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The decision „Schleifprodukt“ of the German Federal Court of Justice – a step towards harmonisation with the EPO practice?

The judgement “Schleifprodukt” rendered by the German Federal Court of Justice on 25 November 2014 could be seen as a step towards harmonisation with the EPO because the court carried out the test for the admissibility of claim amendments by assessing whether the feature combination of the amended claim in its entirety represents a technical teaching which is identifiable from the original application as being suitable for achieving the effects of the invention.

What happened to/in Summer 2014 in Germany?

To the extent that summer 2014 existed at all in central Europe, experts agree that it is now definitely over. There is some controversy whether we ever had summer in Germany this year, but at least it was proven that life without air conditioning is possible.

Meanwhile, the Munich IP Community is busily preparing for Oktoberfest starting tomorrow. So while we are all still sober, time for a litte summary on the latest developments in the case law of the German Federal Court of Justice (FCJ) in “Summer” 2014.

In one decision (X ZR 36/13), the FCJ took the opportunity to explain its current thinking on the scope of equivalence a bit further. In the decision under appeal, the Higher Regional C [...]

T 1843/09: the EPO clarifies the scope of the prohibition of reformatio in peius

The recent decision T 1843/09 clarifies that the exception to the prohibition of reformatio in peius set out in G 1/99 in order to overcome an objection under Article 123(2) EPC is not the only exception. According to the Technical Board of Appeal, exceptions to this principle are a matter of equity in order to protect a non-appealing Proprietor against procedural discrimination in circumstances where the prohibition of reformatio in peius would impair the legitimate defence of its patent.

T248/12, European Patent Office (Appeals Court), 5 March 2013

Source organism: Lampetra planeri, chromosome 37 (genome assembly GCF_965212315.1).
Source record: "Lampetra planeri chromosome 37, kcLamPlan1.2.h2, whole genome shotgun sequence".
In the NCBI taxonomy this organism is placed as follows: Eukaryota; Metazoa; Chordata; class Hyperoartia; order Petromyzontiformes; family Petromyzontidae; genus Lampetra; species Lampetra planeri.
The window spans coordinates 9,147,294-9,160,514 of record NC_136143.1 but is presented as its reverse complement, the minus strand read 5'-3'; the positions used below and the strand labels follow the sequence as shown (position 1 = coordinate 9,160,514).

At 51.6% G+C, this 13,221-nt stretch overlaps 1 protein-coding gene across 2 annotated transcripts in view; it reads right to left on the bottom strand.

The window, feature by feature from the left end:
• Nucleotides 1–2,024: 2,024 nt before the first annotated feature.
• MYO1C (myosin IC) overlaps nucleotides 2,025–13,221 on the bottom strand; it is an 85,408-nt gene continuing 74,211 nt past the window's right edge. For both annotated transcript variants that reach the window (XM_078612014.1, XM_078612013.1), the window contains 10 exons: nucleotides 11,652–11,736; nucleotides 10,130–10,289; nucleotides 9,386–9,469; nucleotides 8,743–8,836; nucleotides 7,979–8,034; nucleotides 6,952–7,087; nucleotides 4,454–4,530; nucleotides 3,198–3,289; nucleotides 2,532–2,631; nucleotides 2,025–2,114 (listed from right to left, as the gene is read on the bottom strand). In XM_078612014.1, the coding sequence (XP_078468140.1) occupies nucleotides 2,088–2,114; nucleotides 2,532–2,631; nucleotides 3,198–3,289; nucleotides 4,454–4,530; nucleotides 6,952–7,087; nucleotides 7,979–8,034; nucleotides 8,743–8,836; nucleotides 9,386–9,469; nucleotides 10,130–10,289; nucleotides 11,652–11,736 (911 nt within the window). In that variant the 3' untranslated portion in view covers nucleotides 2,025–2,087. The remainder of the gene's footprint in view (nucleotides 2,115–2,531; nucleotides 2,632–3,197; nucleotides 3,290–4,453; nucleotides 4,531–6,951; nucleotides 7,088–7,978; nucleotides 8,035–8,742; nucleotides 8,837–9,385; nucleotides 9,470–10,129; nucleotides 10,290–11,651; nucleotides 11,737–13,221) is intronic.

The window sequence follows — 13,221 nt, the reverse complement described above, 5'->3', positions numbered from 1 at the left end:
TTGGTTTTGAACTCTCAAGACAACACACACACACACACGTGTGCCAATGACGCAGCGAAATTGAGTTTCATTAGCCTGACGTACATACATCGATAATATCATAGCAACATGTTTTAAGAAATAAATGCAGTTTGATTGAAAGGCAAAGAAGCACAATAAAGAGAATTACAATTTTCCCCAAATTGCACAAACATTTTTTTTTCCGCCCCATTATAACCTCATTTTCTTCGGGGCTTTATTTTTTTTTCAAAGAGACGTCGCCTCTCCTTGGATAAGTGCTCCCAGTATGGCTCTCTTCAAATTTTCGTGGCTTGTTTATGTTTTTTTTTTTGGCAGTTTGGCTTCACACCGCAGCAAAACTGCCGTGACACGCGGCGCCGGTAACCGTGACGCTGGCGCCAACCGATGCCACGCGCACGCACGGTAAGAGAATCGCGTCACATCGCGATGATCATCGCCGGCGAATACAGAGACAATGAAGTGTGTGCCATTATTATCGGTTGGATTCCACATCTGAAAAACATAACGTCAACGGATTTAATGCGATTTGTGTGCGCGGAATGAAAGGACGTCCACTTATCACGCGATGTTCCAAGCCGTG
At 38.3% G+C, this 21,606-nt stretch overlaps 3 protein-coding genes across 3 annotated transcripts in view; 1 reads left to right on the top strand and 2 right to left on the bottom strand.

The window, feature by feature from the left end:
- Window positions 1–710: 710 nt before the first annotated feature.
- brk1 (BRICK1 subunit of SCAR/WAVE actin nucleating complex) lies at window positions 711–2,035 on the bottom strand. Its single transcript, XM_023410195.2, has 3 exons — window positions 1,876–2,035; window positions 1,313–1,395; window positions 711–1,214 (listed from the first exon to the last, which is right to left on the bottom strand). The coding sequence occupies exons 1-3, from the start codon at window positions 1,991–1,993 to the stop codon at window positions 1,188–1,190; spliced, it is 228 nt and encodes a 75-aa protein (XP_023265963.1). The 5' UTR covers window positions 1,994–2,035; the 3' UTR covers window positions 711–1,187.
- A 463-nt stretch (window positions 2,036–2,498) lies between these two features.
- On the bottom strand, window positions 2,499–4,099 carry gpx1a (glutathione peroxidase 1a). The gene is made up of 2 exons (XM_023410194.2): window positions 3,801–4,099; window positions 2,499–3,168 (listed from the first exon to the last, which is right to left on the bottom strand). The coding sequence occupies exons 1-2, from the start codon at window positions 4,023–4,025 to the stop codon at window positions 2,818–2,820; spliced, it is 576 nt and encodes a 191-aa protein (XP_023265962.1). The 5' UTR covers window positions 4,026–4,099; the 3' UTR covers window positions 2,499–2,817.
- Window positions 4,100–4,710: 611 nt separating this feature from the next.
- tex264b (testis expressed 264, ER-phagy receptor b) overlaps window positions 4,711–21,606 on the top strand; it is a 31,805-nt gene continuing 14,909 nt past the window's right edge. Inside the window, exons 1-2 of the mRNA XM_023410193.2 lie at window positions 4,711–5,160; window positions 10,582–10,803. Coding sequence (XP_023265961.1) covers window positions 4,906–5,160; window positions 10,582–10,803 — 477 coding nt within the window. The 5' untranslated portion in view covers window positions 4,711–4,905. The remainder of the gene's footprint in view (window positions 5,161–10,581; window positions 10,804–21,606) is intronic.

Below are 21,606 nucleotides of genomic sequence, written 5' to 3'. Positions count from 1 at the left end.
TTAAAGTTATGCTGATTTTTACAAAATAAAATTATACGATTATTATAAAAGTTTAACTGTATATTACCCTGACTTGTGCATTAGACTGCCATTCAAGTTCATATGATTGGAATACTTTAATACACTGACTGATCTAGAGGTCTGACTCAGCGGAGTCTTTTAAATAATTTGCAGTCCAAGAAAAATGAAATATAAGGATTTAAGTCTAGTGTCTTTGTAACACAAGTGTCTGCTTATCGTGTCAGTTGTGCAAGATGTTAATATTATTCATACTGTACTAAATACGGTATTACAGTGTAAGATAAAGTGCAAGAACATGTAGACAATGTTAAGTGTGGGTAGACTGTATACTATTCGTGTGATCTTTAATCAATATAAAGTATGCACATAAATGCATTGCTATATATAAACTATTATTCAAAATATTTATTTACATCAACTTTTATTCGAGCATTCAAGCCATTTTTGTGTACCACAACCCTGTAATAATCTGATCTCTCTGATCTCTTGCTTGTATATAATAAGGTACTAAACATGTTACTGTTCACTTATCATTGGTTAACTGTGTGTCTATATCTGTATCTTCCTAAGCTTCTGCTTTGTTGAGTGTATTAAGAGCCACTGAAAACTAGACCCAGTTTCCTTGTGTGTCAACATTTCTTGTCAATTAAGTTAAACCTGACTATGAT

The Board observed that it could not be understood that the “technical relevance” criterion, proposed by another board in T 1906/11 for judging extension of subject matter, defines a new standard for judging amendments with respect to Article 123(2) in the case of intermediate generalizations. Instead, the Board had to decide whether the technical information inferred by the skilled person was new having regard to the content of the original application as filed.

Click here for the full text of this case.

A summary of this case will be posted on

Plasma Torch / Agilent, European Patent Office (EPO Board of Appeal), 25 February 2013

An amendment of independent patent claim 1 during prosecution introduced a new feature. According to the Examining Division this led to the combinations of features of dependent claims 2-4 to extend beyond the disclosure of the application as filed (Art. 123(2) EPC). The Board of Appeal held that the focus of the Examining Division was disproportionally directed to the structure of the claims as filed and did not uphold the ED’s decision, because the disclosure directly and unambiguously referred to a variation of but not an alternative to the embodiment disclosed in the application as filed.

Click here for the full text of this case.

A summary of this case will be posted on http://www.Klu [...]

Non-disclosed Disclaimers and the “Remaining Subject-Matter Test” of G 2/10

The main principles applicable for assessing whether a non-disclosed disclaimer meets the requirements of Article 123(2) EPC have been laid out in the decision G 1/03 of the Enlarged Board of Appeal (EBA) of the EPO. In the recent decision G 2/10 dated September 19, 2011 a new test for assessing the allowability of non-disclosed disclaimers, the so called “Remaining Subject-Matter Test”, has been established. In applying this test, disclaimers which in the past would have been considered to be allowable in view of G 1/03 may now be (and actually have been)found to actually be in violation of Article 123(2) EPC.

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